Lomo Sardina Beluga

Lomo Sardina Beluga is a stylish, but technically a Lomo Style camera for 135 film. It is a basic plastic camera with a stylish metal shell, a plastic ultra wide angle lens and only basic features. It has an assorted flash with the same steam punk look. There are multiple versions of the Sardina in different styles, this one is said to be a collector's item. Its main features are:

22mm plastic ultra wide angle lens, only F8, 2-zone focus 0.6-1m, 1m-
Shutter ~1/100, B
Size 115 x 60 x 60mm
Weight: 160g (without film or lens cap)
Features: frame counter, double exposure prevention, shutter cocked via film advance, cable release thread, multi exposure, special flash connection

The box.

What's in the box. Camera, dedicated flash, colour filters for flash, poster with multilingual instructions on thr back side and 2 nicely made books.

Sardina can style and size housing. The lens is collapsible.

Lens extended and cap taken off.

Rear view.

Camera front.

Camera back. Viewer, film presence window.

Camera top. Rewind, viewer housing, film counter and film advance with shutter release. In front of the viewer: switch for normal and B shutter, multi exposure release. Hardly visible on the front of the lens: focussing distance,
∞ setting, can be set to "close" by turning the lens tube.

Camera bottom. Tripod socket.

Right side. Flash fixation, special flash socket, and camera back opening release.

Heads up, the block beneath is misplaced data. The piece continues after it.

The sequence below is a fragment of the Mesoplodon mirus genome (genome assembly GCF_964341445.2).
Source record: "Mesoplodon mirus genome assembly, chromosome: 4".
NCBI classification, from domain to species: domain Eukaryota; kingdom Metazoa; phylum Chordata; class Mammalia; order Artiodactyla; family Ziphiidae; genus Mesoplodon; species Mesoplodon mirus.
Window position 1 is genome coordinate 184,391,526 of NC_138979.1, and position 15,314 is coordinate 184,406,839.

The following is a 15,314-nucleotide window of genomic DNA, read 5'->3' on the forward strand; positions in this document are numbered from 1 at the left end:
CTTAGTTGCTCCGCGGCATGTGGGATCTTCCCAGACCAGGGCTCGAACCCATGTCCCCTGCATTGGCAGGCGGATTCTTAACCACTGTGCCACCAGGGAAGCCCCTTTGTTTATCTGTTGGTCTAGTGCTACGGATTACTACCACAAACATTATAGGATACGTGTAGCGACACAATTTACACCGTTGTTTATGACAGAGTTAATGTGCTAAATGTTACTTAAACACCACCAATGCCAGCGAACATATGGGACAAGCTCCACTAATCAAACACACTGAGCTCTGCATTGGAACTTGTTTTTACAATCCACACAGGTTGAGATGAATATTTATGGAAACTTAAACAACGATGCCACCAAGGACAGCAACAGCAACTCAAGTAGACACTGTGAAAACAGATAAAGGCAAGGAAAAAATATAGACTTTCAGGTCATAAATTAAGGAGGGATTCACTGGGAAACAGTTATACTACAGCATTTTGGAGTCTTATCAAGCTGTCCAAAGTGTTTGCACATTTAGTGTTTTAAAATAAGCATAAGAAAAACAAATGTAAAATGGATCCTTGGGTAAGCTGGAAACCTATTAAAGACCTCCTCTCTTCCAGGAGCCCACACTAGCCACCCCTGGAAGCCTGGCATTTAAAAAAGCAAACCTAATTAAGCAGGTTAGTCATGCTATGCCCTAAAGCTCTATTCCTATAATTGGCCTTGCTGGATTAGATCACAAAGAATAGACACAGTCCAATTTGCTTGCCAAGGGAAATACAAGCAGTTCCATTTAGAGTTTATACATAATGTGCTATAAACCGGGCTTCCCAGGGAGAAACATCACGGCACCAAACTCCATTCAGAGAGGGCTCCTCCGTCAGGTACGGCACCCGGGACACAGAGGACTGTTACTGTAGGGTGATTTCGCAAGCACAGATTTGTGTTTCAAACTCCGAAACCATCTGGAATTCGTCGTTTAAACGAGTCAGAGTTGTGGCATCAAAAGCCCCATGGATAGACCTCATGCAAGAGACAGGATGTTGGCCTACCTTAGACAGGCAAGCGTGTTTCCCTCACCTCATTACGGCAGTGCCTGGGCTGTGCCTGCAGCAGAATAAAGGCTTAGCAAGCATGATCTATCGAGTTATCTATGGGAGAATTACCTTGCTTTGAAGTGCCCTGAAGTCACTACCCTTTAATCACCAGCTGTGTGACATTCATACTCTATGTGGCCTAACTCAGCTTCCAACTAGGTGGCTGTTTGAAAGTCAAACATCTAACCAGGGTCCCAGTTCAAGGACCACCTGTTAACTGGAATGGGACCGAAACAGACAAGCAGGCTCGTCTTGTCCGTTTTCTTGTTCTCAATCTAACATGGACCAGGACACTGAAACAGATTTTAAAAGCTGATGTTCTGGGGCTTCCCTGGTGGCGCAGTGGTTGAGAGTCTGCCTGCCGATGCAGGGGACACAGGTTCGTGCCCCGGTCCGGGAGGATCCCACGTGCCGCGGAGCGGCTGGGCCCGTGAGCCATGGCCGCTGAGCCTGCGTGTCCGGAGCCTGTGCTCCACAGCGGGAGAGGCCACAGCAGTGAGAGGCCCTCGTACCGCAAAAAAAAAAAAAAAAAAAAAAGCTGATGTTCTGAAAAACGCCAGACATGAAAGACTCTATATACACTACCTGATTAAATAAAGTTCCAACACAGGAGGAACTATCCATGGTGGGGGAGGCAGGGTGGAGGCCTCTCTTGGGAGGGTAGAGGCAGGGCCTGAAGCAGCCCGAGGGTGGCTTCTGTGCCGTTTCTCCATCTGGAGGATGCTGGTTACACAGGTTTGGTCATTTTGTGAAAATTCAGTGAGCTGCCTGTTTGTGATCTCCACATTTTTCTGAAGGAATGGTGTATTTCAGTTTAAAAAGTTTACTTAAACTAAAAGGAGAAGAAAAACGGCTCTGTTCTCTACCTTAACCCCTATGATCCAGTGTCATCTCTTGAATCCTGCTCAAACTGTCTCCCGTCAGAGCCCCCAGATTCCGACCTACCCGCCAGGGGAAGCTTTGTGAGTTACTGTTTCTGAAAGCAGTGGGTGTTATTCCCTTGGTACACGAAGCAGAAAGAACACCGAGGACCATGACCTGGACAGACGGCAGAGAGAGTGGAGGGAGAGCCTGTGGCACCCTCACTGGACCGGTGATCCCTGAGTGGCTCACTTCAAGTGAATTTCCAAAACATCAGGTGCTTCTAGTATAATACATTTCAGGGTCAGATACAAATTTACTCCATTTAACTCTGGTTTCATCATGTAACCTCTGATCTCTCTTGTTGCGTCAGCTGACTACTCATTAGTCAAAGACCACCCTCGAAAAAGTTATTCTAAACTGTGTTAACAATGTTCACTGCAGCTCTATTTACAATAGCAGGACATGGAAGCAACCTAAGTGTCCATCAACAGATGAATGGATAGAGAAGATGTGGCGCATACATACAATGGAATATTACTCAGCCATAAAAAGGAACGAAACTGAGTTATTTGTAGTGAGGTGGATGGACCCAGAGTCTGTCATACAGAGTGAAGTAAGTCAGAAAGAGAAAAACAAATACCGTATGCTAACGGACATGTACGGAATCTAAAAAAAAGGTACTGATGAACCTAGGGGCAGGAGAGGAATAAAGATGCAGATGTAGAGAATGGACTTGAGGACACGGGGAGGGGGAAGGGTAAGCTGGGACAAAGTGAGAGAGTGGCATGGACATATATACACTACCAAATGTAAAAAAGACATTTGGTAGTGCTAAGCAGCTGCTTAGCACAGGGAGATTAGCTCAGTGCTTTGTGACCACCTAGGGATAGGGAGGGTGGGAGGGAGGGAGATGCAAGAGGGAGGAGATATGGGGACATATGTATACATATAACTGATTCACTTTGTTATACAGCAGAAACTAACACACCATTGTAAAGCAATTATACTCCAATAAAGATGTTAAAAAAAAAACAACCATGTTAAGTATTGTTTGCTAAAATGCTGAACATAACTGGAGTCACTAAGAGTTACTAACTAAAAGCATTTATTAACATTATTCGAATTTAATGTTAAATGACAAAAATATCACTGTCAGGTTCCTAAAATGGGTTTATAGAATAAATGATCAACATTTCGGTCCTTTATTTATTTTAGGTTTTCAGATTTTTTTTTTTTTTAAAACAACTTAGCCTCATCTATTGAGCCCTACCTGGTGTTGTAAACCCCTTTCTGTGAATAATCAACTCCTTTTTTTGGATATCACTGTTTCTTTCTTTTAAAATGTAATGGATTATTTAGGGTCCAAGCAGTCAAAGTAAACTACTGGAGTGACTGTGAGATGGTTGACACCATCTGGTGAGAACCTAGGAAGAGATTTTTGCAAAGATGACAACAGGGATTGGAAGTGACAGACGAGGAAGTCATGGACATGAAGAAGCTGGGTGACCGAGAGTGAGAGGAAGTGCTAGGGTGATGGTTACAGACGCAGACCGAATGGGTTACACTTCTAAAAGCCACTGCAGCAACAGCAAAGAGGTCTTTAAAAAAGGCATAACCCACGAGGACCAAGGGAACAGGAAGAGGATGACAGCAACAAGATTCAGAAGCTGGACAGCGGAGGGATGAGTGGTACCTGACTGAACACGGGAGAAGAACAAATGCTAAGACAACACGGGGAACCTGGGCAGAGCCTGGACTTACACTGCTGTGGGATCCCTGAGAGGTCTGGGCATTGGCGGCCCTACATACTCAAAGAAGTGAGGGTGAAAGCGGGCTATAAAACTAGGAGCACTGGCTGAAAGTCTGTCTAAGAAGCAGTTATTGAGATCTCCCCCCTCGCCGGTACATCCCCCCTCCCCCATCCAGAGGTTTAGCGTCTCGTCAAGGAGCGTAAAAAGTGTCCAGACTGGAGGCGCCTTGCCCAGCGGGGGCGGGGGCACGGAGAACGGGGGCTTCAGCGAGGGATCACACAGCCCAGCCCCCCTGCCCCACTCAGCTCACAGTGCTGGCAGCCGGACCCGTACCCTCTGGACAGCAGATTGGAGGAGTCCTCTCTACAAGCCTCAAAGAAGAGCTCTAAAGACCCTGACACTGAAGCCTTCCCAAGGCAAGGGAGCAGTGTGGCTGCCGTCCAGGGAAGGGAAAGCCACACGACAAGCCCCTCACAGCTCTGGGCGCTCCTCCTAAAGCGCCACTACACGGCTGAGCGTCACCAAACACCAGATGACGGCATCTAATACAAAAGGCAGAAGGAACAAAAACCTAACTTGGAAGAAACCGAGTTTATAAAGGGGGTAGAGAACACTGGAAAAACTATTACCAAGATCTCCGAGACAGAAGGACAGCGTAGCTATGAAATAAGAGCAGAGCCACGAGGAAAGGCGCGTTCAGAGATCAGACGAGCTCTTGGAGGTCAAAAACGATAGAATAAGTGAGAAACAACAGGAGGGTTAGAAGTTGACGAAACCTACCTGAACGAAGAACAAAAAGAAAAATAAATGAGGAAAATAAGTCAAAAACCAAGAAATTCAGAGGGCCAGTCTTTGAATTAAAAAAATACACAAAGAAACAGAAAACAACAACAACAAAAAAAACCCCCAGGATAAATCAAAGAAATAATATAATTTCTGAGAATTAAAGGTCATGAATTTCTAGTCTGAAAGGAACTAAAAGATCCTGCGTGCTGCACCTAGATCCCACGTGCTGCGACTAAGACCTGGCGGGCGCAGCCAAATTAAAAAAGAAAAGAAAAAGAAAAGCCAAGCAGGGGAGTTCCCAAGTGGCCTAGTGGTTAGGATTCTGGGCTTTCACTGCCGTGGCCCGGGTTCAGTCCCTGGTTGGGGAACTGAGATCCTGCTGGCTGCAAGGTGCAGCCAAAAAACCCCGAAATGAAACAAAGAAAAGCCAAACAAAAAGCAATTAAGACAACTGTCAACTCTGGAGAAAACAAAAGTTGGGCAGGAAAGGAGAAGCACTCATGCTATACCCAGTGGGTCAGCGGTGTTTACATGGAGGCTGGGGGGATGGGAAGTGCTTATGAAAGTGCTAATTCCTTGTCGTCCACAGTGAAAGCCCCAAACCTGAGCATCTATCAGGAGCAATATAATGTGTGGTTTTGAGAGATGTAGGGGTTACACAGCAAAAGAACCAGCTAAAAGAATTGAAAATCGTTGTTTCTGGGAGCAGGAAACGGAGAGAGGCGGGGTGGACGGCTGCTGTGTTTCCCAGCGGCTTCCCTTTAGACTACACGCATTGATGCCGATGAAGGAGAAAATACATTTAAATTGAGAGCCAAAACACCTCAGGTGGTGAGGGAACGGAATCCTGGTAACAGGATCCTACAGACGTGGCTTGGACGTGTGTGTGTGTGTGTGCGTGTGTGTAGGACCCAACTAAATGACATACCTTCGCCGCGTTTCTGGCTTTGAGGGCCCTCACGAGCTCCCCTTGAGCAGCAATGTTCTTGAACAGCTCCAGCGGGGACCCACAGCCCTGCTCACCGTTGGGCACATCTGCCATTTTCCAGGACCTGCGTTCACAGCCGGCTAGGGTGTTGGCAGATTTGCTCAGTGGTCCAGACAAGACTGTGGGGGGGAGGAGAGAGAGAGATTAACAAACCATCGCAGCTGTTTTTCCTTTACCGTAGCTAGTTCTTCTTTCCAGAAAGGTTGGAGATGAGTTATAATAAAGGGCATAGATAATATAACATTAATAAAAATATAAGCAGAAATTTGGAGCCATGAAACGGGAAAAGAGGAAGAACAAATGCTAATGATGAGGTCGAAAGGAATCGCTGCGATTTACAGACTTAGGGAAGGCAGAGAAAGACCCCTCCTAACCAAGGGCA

Left side.

Camera back open.

Film compartment.

Camera and assorted flash mounted to the Sardina socket. The flash is called Fritz the Blitz.

The Flash needs a CR123 battery and is quite powerful for a small flash, guide number 16 at ISO 100. It has 3 power settings.

Flash with colour filter mounted.

The Lomo Sardina is a basic plastic camera with a very stylish and solid metal housing. It has only one speed and only one aperture, no automatic exposure, no automatic film advance, no autofocus, not even a rangefinder, a cheap plastic lens that produces some vignetting and random results. It feels more solid than Lomo Diana cameras. As for other Lomo cameras, I don't think about exposure, I try and hope for the best. Modern colour film helps. So for me the Sardina is a nice find.

I got mine in near new condition with the original box and its sought after flash for a small sum on Ebay, it was less than you pay normally for the flash alone. So it was worth a try. There is an adapter for the flash to be used on other cameras. That's why
Fritz the Blitz is so much sought after with its 3 different power settings.